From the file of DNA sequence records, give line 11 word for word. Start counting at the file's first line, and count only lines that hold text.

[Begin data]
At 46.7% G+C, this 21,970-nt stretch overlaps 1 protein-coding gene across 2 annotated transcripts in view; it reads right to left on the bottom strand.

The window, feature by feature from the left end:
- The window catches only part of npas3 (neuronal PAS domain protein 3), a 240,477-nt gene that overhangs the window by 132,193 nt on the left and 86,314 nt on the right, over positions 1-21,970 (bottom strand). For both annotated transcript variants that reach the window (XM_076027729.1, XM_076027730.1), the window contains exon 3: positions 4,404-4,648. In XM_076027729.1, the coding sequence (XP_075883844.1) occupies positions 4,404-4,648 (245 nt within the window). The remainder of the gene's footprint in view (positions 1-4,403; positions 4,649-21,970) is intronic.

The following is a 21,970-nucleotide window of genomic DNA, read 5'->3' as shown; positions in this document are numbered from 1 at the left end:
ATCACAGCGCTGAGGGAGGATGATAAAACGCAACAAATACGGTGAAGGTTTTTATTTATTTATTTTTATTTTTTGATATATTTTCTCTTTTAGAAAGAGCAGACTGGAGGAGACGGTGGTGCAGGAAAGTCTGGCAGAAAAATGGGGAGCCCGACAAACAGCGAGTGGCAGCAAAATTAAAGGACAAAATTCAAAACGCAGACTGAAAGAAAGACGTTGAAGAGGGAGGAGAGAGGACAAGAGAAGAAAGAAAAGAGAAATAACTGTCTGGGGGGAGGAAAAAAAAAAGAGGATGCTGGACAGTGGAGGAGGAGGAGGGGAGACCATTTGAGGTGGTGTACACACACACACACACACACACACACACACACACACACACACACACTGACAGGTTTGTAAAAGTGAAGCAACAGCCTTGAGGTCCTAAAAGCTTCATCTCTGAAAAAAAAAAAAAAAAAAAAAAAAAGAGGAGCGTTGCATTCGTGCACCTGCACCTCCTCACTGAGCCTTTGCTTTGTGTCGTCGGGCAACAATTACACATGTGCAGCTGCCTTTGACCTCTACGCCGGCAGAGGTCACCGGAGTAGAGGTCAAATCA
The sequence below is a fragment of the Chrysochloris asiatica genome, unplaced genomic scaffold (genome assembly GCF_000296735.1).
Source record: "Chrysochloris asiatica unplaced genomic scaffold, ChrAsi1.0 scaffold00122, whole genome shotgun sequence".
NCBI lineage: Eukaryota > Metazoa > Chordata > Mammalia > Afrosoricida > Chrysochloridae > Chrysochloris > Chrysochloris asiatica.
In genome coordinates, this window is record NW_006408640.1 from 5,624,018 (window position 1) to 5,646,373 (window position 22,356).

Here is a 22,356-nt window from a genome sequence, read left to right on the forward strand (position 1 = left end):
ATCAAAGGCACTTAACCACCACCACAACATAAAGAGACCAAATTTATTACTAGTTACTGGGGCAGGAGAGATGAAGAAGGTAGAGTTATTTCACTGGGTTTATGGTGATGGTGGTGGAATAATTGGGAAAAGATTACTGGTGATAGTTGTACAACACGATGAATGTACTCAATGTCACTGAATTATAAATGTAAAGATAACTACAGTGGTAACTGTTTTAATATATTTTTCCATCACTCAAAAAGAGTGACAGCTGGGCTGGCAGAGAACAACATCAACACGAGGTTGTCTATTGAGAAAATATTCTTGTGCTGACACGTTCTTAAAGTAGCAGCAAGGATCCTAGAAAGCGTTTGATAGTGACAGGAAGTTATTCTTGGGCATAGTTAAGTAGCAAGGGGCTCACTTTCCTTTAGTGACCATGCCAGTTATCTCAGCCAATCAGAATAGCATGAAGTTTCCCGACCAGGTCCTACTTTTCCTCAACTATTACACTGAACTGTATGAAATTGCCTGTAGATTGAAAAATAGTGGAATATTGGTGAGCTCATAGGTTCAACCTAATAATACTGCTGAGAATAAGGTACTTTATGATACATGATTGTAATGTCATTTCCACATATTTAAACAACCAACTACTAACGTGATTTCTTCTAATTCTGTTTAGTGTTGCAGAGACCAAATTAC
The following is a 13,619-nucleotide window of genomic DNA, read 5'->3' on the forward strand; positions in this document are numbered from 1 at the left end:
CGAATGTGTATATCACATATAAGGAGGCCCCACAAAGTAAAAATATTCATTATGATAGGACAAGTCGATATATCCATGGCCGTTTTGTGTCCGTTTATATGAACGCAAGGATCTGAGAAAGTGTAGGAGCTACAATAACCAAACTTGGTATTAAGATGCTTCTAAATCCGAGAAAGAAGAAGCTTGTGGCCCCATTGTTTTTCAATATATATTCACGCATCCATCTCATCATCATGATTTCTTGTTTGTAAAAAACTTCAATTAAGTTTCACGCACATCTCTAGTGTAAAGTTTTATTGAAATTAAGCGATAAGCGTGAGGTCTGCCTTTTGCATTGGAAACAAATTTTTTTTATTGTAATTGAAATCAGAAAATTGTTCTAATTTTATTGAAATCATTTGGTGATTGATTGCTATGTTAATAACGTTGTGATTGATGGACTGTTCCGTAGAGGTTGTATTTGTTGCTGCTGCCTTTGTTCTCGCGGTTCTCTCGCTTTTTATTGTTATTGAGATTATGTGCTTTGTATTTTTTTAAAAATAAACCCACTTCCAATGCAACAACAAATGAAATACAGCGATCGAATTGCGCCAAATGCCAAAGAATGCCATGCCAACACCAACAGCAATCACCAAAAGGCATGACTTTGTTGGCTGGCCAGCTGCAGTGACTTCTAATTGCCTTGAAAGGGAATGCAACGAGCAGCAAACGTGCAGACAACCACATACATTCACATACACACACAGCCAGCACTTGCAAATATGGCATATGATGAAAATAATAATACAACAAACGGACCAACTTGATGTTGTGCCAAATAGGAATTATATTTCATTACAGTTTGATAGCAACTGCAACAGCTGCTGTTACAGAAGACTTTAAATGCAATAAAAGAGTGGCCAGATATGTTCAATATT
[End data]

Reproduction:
ATCAAAGGCACTTAACCACCACCACAACATAAAGAGACCAAATTTATTACTAGTTACTGGGGCAGGAGAGATGAAGAAGGTAGAGTTATTTCACTGGGTTTATGGTGATGGTGGTGGAATAATTGGGAAAAGATTACTGGTGATAGTTGTACAACACGATGAATGTACTCAATGTCACTGAATTATAAATGTAAAGATAACTACAGTGGTAACTGTTTTAATATATTTTTCCATCACTCAAAAAGAGTGACAGCTGGGCTGGCAGAGAACAACATCAACACGAGGTTGTCTATTGAGAAAATATTCTTGTGCTGACACGTTCTTAAAGTAGCAGCAAGGATCCTAGAAAGCGTTTGATAGTGACAGGAAGTTATTCTTGGGCATAGTTAAGTAGCAAGGGGCTCACTTTCCTTTAGTGACCATGCCAGTTATCTCAGCCAATCAGAATAGCATGAAGTTTCCCGACCAGGTCCTACTTTTCCTCAACTATTACACTGAACTGTATGAAATTGCCTGTAGATTGAAAAATAGTGGAATATTGGTGAGCTCATAGGTTCAACCTAATAATACTGCTGAGAATAAGGTACTTTATGATACATGATTGTAATGTCATTTCCACATATTTAAACAACCAACTACTAACGTGATTTCTTCTAATTCTGTTTAGTGTTGCAGAGACCAAATTAC